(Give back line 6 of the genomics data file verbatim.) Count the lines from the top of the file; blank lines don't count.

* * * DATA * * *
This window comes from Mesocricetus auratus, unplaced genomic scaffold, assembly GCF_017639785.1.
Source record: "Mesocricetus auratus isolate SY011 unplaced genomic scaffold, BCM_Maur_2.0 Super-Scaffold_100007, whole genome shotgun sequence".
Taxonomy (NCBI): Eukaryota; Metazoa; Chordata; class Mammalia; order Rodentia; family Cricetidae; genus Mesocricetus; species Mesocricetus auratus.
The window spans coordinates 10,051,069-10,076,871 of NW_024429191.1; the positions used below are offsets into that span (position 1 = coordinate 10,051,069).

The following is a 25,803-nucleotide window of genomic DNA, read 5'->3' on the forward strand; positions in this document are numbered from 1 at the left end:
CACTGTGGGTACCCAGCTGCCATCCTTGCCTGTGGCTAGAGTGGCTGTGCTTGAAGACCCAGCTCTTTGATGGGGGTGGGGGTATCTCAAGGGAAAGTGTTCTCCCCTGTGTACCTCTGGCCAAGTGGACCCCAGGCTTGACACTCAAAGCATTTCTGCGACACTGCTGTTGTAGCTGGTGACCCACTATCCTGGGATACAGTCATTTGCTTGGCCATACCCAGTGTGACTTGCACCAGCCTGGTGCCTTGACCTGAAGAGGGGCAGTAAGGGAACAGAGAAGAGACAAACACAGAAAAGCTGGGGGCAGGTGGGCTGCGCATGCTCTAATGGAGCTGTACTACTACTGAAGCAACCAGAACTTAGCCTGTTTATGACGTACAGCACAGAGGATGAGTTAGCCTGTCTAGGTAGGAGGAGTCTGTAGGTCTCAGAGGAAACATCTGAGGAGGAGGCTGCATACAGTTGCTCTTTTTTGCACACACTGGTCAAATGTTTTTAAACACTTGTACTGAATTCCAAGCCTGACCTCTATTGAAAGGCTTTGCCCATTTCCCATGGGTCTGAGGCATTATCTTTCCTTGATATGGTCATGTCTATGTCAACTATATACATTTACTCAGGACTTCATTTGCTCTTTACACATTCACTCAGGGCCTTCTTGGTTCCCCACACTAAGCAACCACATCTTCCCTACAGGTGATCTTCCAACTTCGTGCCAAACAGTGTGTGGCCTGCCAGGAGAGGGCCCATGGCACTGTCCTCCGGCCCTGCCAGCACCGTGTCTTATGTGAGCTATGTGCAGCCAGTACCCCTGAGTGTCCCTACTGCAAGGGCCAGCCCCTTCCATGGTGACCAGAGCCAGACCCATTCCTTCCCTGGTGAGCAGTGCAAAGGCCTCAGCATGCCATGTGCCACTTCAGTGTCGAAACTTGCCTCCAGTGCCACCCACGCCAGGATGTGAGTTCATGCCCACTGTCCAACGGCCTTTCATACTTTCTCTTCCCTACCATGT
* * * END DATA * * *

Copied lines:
CACTGTGGGTACCCAGCTGCCATCCTTGCCTGTGGCTAGAGTGGCTGTGCTTGAAGACCCAGCTCTTTGATGGGGGTGGGGGTATCTCAAGGGAAAGTGTTCTCCCCTGTGTACCTCTGGCCAAGTGGACCCCAGGCTTGACACTCAAAGCATTTCTGCGACACTGCTGTTGTAGCTGGTGACCCACTATCCTGGGATACAGTCATTTGCTTGGCCATACCCAGTGTGACTTGCACCAGCCTGGTGCCTTGACCTGAAGAGGGGCAGTAAGGGAACAGAGAAGAGACAAACACAGAAAAGCTGGGGGCAGGTGGGCTGCGCATGCTCTAATGGAGCTGTACTACTACTGAAGCAACCAGAACTTAGCCTGTTTATGACGTACAGCACAGAGGATGAGTTAGCCTGTCTAGGTAGGAGGAGTCTGTAGGTCTCAGAGGAAACATCTGAGGAGGAGGCTGCATACAGTTGCTCTTTTTTGCACACACTGGTCAAATGTTTTTAAACACTTGTACTGAATTCCAAGCCTGACCTCTATTGAAAGGCTTTGCCCATTTCCCATGGGTCTGAGGCATTATCTTTCCTTGATATGGTCATGTCTATGTCAACTATATACATTTACTCAGGACTTCATTTGCTCTTTACACATTCACTCAGGGCCTTCTTGGTTCCCCACACTAAGCAACCACATCTTCCCTACAGGTGATCTTCCAACTTCGTGCCAAACAGTGTGTGGCCTGCCAGGAGAGGGCCCATGGCACTGTCCTCCGGCCCTGCCAGCACCGTGTCTTATGTGAGCTATGTGCAGCCAGTACCCCTGAGTGTCCCTACTGCAAGGGCCAGCCCCTTCCATGGTGACCAGAGCCAGACCCATTCCTTCCCTGGTGAGCAGTGCAAAGGCCTCAGCATGCCATGTGCCACTTCAGTGTCGAAACTTGCCTCCAGTGCCACCCACGCCAGGATGTGAGTTCATGCCCACTGTCCAACGGCCTTTCATACTTTCTCTTCCCTACCATGT